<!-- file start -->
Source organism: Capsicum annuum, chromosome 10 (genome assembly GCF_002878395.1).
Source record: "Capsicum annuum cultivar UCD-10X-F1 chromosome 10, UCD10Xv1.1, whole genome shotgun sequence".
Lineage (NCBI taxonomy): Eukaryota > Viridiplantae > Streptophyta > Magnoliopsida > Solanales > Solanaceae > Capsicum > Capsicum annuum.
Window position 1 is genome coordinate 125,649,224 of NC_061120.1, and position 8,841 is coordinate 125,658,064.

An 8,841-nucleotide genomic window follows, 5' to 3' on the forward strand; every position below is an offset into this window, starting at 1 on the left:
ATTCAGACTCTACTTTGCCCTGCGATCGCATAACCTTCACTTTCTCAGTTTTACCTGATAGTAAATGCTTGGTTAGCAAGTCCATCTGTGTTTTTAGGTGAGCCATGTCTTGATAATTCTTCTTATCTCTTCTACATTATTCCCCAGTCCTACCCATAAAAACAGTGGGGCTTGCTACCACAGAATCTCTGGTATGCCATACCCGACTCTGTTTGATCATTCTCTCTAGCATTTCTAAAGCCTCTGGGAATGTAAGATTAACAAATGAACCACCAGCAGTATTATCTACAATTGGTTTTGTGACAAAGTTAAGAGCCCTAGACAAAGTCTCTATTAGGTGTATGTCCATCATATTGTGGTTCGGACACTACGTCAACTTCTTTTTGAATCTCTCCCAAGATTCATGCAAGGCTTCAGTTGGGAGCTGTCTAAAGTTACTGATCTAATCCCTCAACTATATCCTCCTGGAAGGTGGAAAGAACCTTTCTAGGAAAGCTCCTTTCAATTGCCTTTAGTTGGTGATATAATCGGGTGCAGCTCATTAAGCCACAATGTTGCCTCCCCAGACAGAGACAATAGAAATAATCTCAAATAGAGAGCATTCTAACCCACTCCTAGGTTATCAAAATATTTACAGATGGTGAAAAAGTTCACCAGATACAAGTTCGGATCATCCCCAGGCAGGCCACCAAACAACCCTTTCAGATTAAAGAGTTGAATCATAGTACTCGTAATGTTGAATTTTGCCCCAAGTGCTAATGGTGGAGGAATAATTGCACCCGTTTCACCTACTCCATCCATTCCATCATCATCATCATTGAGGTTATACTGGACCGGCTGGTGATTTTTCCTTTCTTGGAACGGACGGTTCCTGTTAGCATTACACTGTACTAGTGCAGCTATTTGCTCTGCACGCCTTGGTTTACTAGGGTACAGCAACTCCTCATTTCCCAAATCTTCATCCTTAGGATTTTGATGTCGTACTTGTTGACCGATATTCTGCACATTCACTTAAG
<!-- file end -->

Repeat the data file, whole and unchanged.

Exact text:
Source organism: Capsicum annuum, chromosome 10 (genome assembly GCF_002878395.1).
Source record: "Capsicum annuum cultivar UCD-10X-F1 chromosome 10, UCD10Xv1.1, whole genome shotgun sequence".
Lineage (NCBI taxonomy): Eukaryota > Viridiplantae > Streptophyta > Magnoliopsida > Solanales > Solanaceae > Capsicum > Capsicum annuum.
Window position 1 is genome coordinate 125,649,224 of NC_061120.1, and position 8,841 is coordinate 125,658,064.

An 8,841-nucleotide genomic window follows, 5' to 3' on the forward strand; every position below is an offset into this window, starting at 1 on the left:
ATTCAGACTCTACTTTGCCCTGCGATCGCATAACCTTCACTTTCTCAGTTTTACCTGATAGTAAATGCTTGGTTAGCAAGTCCATCTGTGTTTTTAGGTGAGCCATGTCTTGATAATTCTTCTTATCTCTTCTACATTATTCCCCAGTCCTACCCATAAAAACAGTGGGGCTTGCTACCACAGAATCTCTGGTATGCCATACCCGACTCTGTTTGATCATTCTCTCTAGCATTTCTAAAGCCTCTGGGAATGTAAGATTAACAAATGAACCACCAGCAGTATTATCTACAATTGGTTTTGTGACAAAGTTAAGAGCCCTAGACAAAGTCTCTATTAGGTGTATGTCCATCATATTGTGGTTCGGACACTACGTCAACTTCTTTTTGAATCTCTCCCAAGATTCATGCAAGGCTTCAGTTGGGAGCTGTCTAAAGTTACTGATCTAATCCCTCAACTATATCCTCCTGGAAGGTGGAAAGAACCTTTCTAGGAAAGCTCCTTTCAATTGCCTTTAGTTGGTGATATAATCGGGTGCAGCTCATTAAGCCACAATGTTGCCTCCCCAGACAGAGACAATAGAAATAATCTCAAATAGAGAGCATTCTAACCCACTCCTAGGTTATCAAAATATTTACAGATGGTGAAAAAGTTCACCAGATACAAGTTCGGATCATCCCCAGGCAGGCCACCAAACAACCCTTTCAGATTAAAGAGTTGAATCATAGTACTCGTAATGTTGAATTTTGCCCCAAGTGCTAATGGTGGAGGAATAATTGCACCCGTTTCACCTACTCCATCCATTCCATCATCATCATCATTGAGGTTATACTGGACCGGCTGGTGATTTTTCCTTTCTTGGAACGGACGGTTCCTGTTAGCATTACACTGTACTAGTGCAGCTATTTGCTCTGCACGCCTTGGTTTACTAGGGTACAGCAACTCCTCATTTCCCAAATCTTCATCCTTAGGATTTTGATGTCGTACTTGTTGACCGATATTCTGCACATTCACTTAAG